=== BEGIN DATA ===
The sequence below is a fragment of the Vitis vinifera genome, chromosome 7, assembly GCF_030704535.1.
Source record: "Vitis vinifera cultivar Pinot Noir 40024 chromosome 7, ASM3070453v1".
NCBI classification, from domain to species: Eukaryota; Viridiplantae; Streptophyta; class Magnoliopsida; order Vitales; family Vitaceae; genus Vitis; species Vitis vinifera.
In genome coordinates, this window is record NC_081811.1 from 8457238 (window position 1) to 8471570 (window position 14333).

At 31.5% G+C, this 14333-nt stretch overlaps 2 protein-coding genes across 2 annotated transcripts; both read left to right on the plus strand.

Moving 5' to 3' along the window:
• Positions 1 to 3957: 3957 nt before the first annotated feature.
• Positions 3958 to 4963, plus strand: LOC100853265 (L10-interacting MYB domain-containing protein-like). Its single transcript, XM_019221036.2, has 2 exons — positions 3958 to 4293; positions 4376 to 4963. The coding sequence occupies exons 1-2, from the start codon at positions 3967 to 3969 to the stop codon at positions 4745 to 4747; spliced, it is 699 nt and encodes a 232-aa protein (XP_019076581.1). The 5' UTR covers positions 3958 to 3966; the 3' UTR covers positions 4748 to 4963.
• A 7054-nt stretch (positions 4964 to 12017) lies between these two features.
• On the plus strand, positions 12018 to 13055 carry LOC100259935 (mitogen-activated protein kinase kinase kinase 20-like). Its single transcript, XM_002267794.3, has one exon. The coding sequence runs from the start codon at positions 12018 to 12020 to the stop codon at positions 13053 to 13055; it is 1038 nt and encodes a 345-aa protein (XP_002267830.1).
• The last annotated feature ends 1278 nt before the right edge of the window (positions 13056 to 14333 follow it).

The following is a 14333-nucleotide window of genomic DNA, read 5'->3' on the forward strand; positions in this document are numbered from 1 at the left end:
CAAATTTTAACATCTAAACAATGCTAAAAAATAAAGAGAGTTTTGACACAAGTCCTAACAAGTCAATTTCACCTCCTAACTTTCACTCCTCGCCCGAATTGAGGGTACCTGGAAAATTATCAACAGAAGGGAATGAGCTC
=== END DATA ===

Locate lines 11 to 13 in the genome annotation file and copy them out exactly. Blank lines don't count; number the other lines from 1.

• The last annotated feature ends 1278 nt before the right edge of the window (positions 13056 to 14333 follow it).

The following is a 14333-nucleotide window of genomic DNA, read 5'->3' on the forward strand; positions in this document are numbered from 1 at the left end:
CAAATTTTAACATCTAAACAATGCTAAAAAATAAAGAGAGTTTTGACACAAGTCCTAACAAGTCAATTTCACCTCCTAACTTTCACTCCTCGCCCGAATTGAGGGTACCTGGAAAATTATCAACAGAAGGGAATGAGCTC